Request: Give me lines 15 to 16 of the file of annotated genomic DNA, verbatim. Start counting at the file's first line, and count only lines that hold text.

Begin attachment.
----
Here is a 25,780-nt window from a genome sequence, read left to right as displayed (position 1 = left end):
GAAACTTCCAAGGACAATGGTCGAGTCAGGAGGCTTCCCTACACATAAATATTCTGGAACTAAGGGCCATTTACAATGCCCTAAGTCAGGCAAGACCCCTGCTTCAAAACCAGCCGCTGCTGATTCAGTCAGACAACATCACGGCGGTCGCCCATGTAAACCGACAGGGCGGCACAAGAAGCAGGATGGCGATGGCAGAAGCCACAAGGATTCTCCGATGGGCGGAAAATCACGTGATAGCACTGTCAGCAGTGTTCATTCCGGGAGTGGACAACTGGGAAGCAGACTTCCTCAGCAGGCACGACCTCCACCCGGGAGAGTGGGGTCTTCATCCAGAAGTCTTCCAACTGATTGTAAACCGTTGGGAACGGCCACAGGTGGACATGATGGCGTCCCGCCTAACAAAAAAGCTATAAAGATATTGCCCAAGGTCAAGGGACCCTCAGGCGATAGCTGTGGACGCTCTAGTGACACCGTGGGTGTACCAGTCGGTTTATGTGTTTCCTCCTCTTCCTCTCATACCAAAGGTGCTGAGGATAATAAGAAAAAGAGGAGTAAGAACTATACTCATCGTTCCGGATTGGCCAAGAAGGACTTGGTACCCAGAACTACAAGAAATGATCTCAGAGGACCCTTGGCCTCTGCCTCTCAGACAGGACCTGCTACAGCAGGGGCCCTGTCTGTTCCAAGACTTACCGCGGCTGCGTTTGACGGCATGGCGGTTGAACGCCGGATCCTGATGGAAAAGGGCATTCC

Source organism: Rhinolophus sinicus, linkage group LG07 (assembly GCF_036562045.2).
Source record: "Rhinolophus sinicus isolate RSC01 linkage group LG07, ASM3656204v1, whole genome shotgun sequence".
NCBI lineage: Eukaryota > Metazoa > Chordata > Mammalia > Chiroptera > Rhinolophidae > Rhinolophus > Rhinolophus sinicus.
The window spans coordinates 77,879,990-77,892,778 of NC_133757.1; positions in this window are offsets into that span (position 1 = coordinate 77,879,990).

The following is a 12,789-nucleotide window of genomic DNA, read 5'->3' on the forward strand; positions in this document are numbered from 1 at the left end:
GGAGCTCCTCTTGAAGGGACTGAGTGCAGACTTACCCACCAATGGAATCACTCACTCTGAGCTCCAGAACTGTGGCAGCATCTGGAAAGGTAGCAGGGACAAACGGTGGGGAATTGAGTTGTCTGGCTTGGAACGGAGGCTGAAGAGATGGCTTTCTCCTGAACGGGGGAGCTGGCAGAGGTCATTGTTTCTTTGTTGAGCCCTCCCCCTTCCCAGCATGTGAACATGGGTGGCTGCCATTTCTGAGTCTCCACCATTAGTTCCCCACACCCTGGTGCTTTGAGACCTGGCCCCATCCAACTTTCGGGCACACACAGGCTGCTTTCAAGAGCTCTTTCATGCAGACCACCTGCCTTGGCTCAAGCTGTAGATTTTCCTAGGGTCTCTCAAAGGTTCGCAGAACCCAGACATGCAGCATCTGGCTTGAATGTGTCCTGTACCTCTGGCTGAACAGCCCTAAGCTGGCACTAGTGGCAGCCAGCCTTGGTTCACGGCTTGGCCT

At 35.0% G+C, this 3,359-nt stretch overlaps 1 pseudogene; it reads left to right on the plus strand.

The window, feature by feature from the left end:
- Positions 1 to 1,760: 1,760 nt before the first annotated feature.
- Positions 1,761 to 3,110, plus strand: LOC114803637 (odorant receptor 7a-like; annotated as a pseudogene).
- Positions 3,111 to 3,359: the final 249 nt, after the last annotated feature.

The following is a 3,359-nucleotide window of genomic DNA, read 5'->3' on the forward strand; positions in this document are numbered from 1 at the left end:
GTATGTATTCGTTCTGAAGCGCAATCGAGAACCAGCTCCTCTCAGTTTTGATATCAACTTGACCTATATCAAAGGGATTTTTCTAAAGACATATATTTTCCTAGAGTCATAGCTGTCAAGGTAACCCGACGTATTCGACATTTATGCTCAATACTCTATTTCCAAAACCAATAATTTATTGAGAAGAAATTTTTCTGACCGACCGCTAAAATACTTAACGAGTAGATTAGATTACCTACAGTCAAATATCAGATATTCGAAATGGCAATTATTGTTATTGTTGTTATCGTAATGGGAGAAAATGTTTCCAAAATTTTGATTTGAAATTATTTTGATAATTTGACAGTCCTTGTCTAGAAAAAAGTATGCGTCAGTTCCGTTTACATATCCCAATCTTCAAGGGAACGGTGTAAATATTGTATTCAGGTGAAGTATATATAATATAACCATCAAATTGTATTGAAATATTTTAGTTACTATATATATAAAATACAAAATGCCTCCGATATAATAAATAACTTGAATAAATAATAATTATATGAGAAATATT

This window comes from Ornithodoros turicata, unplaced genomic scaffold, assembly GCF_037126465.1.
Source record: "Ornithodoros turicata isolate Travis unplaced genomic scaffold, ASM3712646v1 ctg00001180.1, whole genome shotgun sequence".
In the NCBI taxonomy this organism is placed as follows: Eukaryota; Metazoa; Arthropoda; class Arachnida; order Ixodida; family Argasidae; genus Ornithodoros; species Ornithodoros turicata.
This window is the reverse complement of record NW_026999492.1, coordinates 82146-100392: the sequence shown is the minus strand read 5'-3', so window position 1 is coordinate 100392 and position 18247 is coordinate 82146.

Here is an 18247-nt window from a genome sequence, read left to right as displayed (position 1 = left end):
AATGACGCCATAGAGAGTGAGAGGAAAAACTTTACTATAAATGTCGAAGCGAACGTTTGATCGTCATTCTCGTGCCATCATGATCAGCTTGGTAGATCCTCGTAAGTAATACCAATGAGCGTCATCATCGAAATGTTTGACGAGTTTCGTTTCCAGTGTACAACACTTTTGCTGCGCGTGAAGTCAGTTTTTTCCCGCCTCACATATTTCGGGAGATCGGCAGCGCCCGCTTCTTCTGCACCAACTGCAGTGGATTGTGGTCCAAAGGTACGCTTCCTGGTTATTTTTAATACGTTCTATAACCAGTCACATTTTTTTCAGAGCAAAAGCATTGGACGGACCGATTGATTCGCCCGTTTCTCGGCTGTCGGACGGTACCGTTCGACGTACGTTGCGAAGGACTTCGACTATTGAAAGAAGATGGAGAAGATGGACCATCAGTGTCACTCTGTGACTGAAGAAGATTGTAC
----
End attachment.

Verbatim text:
GTATGTATTCGTTCTGAAGCGCAATCGAGAACCAGCTCCTCTCAGTTTTGATATCAACTTGACCTATATCAAAGGGATTTTTCTAAAGACATATATTTTCCTAGAGTCATAGCTGTCAAGGTAACCCGACGTATTCGACATTTATGCTCAATACTCTATTTCCAAAACCAATAATTTATTGAGAAGAAATTTTTCTGACCGACCGCTAAAATACTTAACGAGTAGATTAGATTACCTACAGTCAAATATCAGATATTCGAAATGGCAATTATTGTTATTGTTGTTATCGTAATGGGAGAAAATGTTTCCAAAATTTTGATTTGAAATTATTTTGATAATTTGACAGTCCTTGTCTAGAAAAAAGTATGCGTCAGTTCCGTTTACATATCCCAATCTTCAAGGGAACGGTGTAAATATTGTATTCAGGTGAAGTATATATAATATAACCATCAAATTGTATTGAAATATTTTAGTTACTATATATATAAAATACAAAATGCCTCCGATATAATAAATAACTTGAATAAATAATAATTATATGAGAAATATT

This window comes from Ornithodoros turicata, unplaced genomic scaffold, assembly GCF_037126465.1.